Last night, I watched a TV special recounting the O.J. Simpson Murder Case. Those two people he killed were killed twenty years ago yesterday and an awful lot in this country changed because of that. One thing that hasn't changed is that there are still absolutely no suspects or even semi-credible theories as to who dunnit if he didn't.
The documentary was composed of news footage offered without comment…or any visible agenda in the selection or editing. Watching all that tape now, I was struck by how flimsy the case for Simpson was from Day One. I was also fascinated by the video of people who celebrated when he was acquitted. They were mostly black and I absolutely understand the joy you might have over such a verdict if you believed that the legal system in this country is rigged against People of Color. I also understand how you could believe that. I would love to know how many of those folks really thought he was innocent and if any still do. I seem to recall some of the jurors later admitting they now had doubts and at least one declaring, "He probably did it but we were supposed to judge the case put before us and that case was not proven."
I started to write a piece for the blog here today about all this, then realized I already did. Here's what I wrote here in 2010…
Today marks fifteen years since O.J. Simpson was found Not Guilty of two murders that most of us think he committed. There's no doubt whatsoever in my mind. I got hooked on the case and read most of the books and watched most of the shows, though my mind has since jettisoned much of what I learned. I have a terrific memory but every so often, it thinks the way you do when you go to your Public Storage locker and you look at some crates and go, "Why am I saving that crap?" And out it goes. I'm kinda fascinated by how little I now recall of a story that I used to know so well, I could informally but authoritatively debate it at length with friends. I don't think I could have some of those debates today…but I do remember vividly winning every argument with someone who thought O.J. hadn't done it. My opponents didn't always admit I was right, of course…but you could tell they knew.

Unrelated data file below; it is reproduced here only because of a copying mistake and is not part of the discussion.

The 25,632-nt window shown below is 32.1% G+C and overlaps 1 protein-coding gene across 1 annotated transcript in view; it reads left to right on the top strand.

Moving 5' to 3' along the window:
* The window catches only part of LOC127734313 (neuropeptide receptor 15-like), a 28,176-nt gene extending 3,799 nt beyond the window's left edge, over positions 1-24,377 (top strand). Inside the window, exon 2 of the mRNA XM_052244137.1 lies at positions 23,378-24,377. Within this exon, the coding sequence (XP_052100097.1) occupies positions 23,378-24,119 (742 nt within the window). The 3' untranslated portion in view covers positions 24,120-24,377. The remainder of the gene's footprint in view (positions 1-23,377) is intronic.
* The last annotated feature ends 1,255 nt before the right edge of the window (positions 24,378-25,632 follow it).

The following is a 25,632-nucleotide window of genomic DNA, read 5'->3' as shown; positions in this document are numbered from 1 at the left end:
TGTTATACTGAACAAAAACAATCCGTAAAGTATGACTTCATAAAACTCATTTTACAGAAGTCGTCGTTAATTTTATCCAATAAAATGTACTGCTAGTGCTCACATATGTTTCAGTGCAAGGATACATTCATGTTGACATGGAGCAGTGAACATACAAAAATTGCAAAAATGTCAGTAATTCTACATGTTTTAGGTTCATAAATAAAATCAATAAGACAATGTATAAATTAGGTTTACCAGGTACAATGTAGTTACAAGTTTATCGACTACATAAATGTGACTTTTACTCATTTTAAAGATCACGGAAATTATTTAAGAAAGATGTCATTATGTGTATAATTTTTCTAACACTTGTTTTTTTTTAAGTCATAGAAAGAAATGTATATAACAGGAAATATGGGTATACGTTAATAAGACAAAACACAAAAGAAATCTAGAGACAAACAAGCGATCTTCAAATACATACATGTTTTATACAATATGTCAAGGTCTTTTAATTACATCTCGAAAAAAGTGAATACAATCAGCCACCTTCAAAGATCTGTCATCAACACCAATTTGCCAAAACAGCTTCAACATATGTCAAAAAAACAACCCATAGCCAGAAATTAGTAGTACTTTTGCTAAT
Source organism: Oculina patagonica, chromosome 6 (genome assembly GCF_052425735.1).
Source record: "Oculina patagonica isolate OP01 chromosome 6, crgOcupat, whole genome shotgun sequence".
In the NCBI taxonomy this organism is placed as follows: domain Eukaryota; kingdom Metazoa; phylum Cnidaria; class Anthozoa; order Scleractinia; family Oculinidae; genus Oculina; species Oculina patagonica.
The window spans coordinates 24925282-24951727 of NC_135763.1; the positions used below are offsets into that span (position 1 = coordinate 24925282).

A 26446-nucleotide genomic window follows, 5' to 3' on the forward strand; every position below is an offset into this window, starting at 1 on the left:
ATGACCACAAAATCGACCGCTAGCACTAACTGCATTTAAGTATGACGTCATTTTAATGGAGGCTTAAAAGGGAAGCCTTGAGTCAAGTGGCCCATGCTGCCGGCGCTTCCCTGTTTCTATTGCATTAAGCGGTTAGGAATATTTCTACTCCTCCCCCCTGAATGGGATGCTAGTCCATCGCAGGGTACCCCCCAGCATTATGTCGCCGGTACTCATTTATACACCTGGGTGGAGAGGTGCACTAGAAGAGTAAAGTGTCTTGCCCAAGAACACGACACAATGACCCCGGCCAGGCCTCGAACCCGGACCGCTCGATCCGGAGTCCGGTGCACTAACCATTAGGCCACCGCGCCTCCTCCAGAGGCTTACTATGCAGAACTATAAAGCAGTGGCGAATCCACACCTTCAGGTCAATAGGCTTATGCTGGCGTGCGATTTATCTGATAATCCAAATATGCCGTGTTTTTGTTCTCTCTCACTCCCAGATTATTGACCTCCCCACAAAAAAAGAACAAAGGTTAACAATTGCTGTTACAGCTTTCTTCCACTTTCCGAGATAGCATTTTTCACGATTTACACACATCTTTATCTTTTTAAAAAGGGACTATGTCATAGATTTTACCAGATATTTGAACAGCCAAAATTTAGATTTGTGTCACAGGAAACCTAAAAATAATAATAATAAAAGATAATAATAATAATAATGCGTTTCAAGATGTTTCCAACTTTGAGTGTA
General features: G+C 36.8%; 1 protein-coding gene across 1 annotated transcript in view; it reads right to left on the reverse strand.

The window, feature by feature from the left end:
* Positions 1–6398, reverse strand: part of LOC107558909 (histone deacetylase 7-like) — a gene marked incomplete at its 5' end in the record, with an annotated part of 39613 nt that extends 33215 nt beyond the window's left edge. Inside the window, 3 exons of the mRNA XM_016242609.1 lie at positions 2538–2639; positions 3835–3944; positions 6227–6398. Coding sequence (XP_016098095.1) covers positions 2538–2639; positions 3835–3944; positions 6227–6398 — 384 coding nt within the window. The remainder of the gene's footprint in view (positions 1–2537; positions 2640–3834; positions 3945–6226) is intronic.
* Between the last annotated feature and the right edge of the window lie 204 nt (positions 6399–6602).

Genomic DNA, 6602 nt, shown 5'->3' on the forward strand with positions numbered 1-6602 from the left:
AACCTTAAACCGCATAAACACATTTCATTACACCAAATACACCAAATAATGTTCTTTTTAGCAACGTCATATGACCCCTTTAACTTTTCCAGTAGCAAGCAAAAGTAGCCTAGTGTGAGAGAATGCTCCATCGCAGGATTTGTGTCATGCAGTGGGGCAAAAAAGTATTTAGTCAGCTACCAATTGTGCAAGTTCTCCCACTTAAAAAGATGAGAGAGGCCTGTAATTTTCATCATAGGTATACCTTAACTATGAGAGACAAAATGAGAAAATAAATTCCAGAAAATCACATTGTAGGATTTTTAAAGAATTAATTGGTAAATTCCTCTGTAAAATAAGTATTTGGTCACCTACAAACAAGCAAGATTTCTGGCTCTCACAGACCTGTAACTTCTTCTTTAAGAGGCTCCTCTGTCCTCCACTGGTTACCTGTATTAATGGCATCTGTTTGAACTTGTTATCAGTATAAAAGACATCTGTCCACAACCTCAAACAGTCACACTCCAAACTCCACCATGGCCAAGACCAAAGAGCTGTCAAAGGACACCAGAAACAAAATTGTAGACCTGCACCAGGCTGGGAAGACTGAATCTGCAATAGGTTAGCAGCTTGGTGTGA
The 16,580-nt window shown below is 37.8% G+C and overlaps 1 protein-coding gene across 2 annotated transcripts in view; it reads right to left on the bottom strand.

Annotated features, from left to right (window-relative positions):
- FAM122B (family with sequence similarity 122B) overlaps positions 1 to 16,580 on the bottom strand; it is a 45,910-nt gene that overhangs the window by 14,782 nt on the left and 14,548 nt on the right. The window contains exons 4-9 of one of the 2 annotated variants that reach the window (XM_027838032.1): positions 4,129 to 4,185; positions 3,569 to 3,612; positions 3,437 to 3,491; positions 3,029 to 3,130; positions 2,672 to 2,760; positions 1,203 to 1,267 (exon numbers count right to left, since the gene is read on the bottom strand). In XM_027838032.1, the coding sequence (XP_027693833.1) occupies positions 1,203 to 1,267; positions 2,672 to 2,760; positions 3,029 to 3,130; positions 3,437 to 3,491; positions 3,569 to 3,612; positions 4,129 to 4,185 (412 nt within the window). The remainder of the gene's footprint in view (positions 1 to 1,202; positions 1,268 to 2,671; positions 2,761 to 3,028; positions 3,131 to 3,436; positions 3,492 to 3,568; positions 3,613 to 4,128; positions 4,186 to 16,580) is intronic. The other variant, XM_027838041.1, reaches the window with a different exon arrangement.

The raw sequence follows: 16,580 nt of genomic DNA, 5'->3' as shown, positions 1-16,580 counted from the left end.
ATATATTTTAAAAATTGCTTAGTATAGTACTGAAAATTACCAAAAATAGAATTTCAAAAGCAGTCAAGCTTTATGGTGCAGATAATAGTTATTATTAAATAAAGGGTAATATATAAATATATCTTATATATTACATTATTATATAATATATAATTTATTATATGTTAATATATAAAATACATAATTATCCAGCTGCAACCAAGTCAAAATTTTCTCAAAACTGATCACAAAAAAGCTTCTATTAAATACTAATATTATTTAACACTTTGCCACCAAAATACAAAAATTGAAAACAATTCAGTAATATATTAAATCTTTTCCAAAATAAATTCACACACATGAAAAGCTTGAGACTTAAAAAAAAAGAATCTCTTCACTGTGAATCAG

The folks who didn't think Simpson had hacked two human beings to death generally didn't know much about the case and 0% of them had an alternate theory supported by any evidence whatsoever. You'd say to them, "Well, if he didn't do it, who did?" And they'd mutter something about, well, maybe it was Colombian Drug Lords. Any evidence of that? Well, no. At the time of Simpson's acquittal, some of his lawyers and defenders promised a huge book would be forthcoming that would tell what really happened, who really killed Nicole and Ron.
You seen that book? Me neither and it's been fifteen years.
It isn't just that no one involved in the case can prove who really killed them if it wasn't Simpson. It's that no one involved in the case seems to be able to even make up a possible scenario as to who killed them if it wasn't Simpson. They can't even fabricate a story that sounds remotely plausible and isn't disproven by half the evidence. At least with the Kennedy Assassination, those who didn't want to accept the official explanation managed to offer some alternate names and narratives. I've never even heard anyone who believes the kind of vague, evidence-deprived theories that Simpson himself has put out there.
I do understand how some people just plain don't want to believe what everyone else believes. Questioning the Conventional Wisdom is usually a good thing…but refusing to ever believe the Conventional Wisdom just because others do is a great way to be wrong a lot of the time. I have this friend who buys into every single conspiracy theory about everything. It's automatic. I've said to her, "You know, if I pulled out a gun right now and shot you and you saw me do it and you survived…and if the police came and asked who'd shot you, you'd say, 'It could have been anyone except Mark Evanier!'" Some of those who don't think O.J. dunnit are in that category. Some also have such a deep, perhaps justified distrust of police that they automatically assume all arrests are false and all evidence is fabricated. And you also have those who sort of like the idea of a black guy getting away with murder and seeing so many white folks sputter about the injustice. These are the "taste of your own medicine" people.
I've talked to a number of these people, though not lately. There was a time I couldn't go to a party or other gathering without meeting one and having the subject erupt. I also met a number of people who took the wishy-washy, safe-from-all-directions position. They thought O.J. did it but that the police framed him anyway, either because they knew he'd done it and wanted to enhance the case…or because they (wrongly) didn't think he did it and just wanted to nail that uppity you-know-what. For what little it's now worth, I came to the conclusion that none of that happened except the part about Simpson killing those two people. I think all of the evidence of "framing" was either out of the whole cloth or built on some innocent mistake made by the police or prosecutors. And I suspect that if you turned a bright-enough spotlight on most major arrests in this country, you could find similar mistakes.